A person familiar with Schweitzer's thinking tells The Fix the Democrat is leaning toward running. There had been chatter that the former governor, who left office earlier this year after two terms, might even challenge Baucus in the primary. He also is viewed as a dark horse 2016 presidential candidate, though few voters outside his home state know much about him.
Schwietzer has often brushed off talk about joining Congress, even as he's been viewed as his party's top potential recruit. "I am not goofy enough to be in the House, and I'm not senile enough to be in the Senate," he told the Associated Press last year. It wouldn't be Schweitzer's first bid for the Senate. He ran in 2000, losing a close race to Republican Conrad Burns.
Schweitzer raised eyebrows earlier this year when he posted a poll to his Facebook page that suggested he'd be a stronger candidate than Baucus, with whom he has clashed at times.
The former governor left office in sound political shape. Polls showed six in 10 Montana voters approved of Schweizer during his final year in office, strong standing to launch a race for the Senate. Specifically, a January 2012 Colorado College poll found 65 percent of registered voters approving and 24 percent disapproving of Schweitzer. The poll was conducted Jan. 2-7, 2012 among 400 registered voters by Public Opinion Strategies (R) and Fairbank, Maslin, Maulin, Metz & Associates (D).
Another plus for Schweitzer: He would not have the baggage of having to defend votes for President Obama's priorities like Baucus would have had to do.
Most outward indications were that Baucus was planning to run, which means that Schweitzer could be looking at a situation he wasn't anticipating. Baucus was raising money at a healthy pace and had even been airing ads as early as last year.
A former Baucus aide who was in touch with the senator's staff on Tuesday said Baucus opted to step aside for reasons more personal than electoral. Baucus wanted to spend more time with his family, said the former aide, who spoke on the condition of anonymity to provide a candid take.
Karl Struble, a Democratic strategist who used to work for Schweitzer, said he thinks the former governor will make a bid for Baucus's seat. "He's the best chance Democrats have," Struble said.
At this point, the Republican field is populated by two low-profile current and former state legislators. Former state senator Corey Stapleton, who lost the 2012 GOP gubernatorial nomination, is joined by state Rep. Champ Edmunds, who looks to be carving out ground at the rightward end of the field.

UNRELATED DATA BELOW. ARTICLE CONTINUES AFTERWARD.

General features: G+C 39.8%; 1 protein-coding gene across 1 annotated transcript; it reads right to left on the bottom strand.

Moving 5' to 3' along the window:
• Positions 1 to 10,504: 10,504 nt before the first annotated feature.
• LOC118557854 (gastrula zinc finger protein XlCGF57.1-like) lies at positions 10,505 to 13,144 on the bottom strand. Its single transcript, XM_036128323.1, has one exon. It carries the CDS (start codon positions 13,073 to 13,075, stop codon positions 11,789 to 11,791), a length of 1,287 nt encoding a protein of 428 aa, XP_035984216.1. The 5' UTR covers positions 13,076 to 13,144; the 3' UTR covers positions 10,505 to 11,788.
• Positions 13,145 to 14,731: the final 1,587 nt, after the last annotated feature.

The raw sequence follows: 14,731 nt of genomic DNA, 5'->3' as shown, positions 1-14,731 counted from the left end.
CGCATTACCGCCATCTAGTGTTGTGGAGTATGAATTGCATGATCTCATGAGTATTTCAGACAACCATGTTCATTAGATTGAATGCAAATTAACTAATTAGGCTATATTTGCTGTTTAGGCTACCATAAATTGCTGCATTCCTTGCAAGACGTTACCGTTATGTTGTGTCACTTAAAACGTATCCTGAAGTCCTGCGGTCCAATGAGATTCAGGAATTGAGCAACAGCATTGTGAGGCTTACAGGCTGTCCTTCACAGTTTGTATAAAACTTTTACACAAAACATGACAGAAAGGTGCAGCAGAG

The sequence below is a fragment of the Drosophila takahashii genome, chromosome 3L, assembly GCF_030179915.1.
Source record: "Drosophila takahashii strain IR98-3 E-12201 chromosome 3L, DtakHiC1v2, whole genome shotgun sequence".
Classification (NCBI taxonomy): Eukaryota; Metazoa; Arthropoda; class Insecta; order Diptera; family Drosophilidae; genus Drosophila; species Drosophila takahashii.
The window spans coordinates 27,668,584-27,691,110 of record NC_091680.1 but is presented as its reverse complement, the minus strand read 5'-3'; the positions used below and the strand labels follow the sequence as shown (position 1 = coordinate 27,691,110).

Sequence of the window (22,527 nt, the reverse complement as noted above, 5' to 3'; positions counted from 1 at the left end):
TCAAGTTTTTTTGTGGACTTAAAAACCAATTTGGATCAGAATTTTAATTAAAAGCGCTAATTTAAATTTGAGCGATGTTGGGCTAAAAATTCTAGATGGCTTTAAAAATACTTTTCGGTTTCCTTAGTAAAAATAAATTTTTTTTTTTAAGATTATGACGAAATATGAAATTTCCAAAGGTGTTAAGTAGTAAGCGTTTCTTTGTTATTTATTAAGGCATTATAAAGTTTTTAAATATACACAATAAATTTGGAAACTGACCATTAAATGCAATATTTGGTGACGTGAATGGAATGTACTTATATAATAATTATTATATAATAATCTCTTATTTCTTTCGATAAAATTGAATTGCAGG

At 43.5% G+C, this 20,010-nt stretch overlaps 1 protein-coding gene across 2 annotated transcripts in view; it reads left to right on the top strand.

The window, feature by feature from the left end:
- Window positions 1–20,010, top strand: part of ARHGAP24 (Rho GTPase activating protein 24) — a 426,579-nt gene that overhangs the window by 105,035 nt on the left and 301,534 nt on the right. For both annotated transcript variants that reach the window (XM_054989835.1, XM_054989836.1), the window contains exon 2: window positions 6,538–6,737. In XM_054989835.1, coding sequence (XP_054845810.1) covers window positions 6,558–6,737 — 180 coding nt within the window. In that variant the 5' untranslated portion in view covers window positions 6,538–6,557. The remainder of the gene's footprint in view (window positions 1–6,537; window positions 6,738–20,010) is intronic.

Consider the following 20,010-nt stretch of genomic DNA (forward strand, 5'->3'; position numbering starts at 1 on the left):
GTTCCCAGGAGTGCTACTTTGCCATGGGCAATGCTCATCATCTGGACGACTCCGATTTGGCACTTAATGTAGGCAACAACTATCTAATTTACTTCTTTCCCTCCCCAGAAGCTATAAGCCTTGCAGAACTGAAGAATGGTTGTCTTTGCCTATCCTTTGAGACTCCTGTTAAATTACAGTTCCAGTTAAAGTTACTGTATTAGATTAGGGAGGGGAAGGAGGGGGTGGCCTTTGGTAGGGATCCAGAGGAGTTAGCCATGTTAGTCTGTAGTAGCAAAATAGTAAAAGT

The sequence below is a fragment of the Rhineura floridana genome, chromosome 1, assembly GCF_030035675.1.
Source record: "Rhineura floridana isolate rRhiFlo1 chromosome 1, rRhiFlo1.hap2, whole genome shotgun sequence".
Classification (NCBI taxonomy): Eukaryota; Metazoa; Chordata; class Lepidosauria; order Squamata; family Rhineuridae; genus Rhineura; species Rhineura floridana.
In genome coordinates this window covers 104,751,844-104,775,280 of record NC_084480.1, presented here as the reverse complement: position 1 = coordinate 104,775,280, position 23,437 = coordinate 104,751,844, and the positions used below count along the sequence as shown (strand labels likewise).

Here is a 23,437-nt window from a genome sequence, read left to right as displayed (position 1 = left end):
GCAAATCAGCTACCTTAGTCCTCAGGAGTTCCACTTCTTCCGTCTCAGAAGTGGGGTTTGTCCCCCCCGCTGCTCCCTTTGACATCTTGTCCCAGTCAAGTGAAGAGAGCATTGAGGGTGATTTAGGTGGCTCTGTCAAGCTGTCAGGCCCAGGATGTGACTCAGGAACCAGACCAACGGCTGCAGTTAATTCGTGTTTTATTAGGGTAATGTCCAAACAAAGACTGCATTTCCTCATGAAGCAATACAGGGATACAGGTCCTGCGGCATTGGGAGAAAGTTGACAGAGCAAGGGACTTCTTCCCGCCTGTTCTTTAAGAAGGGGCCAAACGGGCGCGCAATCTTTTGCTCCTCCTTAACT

There is plenty of time for Republicans to coalesce around a candidate. Look for Rep. Steve Daines (R), 2012 GOP nominee Denny Rehberg, and state Attorney General Tim Fox (R) to be mentioned as potential candidates as the open race unfolds.
“Steve is humbled by the calls and e-mails encouraging him to consider a run for the Senate, and given today’s announcement by Senator Baucus, he is giving it serious and thoughtful consideration,” Daines spokeswoman Alee Lockman said.
Reached Tuesday morning, a spokesman for Fox said the attorney general is happy in his current position, and looks forward to continuing his service.
"Montanans elected Tim Fox to serve as their attorney general. He looks forward to serving them in that capacity and working hard to make Montana safer and more prosperous in the months and years to come," said Fox spokesman John Barnes.
The conservative tilt of Montana should be enticing for potential GOP candidates. Remember, we're talking about a state where Mitt Romney won by double-digits in 2012, so even if Democrats get Schweitzer, this is going to be a challenging race for them.
On the Democratic side, one more name to keep an eye on is EMILY's List head Stephanie Schriock. She is a Montana native who once worked for Sen. Jon Tester (D), who defied the odds to win reelection last year. Schriock's Montana roots and relationships with national donors make her an intriguing potential candidate to watch.
Scott Clement and Aaron Blake contributed to this report. Clement is a pollster with Capital Insight, the Washington Post's independent polling group.
Updated at 12:24 p.m.